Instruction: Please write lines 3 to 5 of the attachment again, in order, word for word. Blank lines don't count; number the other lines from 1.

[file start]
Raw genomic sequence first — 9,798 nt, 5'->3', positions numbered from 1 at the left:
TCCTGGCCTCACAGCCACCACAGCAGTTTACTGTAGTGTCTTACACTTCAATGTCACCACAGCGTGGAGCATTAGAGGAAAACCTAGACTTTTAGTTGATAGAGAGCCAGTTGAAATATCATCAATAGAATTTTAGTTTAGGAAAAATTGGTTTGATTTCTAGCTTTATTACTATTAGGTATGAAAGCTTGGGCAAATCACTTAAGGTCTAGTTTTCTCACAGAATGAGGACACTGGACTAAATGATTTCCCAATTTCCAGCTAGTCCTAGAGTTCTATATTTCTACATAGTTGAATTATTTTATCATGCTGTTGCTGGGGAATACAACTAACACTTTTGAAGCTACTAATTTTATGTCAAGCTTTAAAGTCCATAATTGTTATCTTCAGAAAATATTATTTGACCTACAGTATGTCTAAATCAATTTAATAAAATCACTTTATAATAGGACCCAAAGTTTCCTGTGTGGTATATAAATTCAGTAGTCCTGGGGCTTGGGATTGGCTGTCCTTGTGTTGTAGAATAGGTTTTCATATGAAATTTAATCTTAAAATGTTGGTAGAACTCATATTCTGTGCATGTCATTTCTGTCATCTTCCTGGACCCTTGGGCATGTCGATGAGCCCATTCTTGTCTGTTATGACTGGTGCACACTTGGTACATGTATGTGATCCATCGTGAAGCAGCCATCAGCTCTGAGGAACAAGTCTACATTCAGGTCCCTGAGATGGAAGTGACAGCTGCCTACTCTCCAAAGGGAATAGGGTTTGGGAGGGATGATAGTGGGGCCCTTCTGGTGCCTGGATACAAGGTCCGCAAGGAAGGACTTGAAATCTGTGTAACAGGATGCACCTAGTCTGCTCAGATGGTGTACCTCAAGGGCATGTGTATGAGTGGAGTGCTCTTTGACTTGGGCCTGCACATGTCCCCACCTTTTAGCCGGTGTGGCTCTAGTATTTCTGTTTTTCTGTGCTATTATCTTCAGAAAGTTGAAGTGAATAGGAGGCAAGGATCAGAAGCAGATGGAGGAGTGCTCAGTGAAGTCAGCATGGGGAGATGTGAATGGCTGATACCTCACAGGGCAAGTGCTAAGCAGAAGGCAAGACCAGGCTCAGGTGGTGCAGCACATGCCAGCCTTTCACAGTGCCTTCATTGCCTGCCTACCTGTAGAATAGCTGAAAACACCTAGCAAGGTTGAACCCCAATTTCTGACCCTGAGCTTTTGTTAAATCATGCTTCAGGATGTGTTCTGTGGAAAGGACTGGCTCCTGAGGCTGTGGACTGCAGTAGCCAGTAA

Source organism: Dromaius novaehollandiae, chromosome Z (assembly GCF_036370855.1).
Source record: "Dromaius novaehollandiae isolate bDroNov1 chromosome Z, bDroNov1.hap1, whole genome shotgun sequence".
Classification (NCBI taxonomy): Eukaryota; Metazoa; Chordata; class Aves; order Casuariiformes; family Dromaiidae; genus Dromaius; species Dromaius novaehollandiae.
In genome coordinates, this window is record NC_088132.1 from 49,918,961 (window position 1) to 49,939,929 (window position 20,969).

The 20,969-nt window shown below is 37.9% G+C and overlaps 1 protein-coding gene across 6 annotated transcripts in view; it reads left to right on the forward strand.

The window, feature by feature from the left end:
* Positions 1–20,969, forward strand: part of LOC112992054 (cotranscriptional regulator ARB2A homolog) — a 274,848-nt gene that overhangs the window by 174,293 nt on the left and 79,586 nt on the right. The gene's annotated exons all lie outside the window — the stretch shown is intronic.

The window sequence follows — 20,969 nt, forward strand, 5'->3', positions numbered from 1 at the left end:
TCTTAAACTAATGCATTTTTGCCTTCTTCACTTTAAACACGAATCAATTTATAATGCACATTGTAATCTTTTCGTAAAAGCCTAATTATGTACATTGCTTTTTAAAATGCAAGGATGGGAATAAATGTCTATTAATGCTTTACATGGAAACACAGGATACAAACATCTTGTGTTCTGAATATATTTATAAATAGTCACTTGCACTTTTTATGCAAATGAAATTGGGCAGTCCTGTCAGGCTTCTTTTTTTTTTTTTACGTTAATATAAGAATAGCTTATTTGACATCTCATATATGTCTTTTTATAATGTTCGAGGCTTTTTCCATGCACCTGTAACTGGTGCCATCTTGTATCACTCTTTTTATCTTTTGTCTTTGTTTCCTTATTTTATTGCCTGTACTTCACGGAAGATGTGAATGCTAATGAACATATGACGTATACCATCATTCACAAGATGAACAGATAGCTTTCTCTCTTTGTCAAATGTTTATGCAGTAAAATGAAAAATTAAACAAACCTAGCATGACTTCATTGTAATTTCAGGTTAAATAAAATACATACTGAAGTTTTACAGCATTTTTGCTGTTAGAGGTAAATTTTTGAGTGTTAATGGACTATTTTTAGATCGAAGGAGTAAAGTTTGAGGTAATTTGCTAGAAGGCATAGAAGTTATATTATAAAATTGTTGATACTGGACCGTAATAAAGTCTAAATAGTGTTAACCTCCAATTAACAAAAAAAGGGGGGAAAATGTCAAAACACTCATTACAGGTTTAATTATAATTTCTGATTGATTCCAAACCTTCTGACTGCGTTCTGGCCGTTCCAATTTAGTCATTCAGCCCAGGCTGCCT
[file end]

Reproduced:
Source organism: Dromaius novaehollandiae, chromosome Z (assembly GCF_036370855.1).
Source record: "Dromaius novaehollandiae isolate bDroNov1 chromosome Z, bDroNov1.hap1, whole genome shotgun sequence".
Classification (NCBI taxonomy): Eukaryota; Metazoa; Chordata; class Aves; order Casuariiformes; family Dromaiidae; genus Dromaius; species Dromaius novaehollandiae.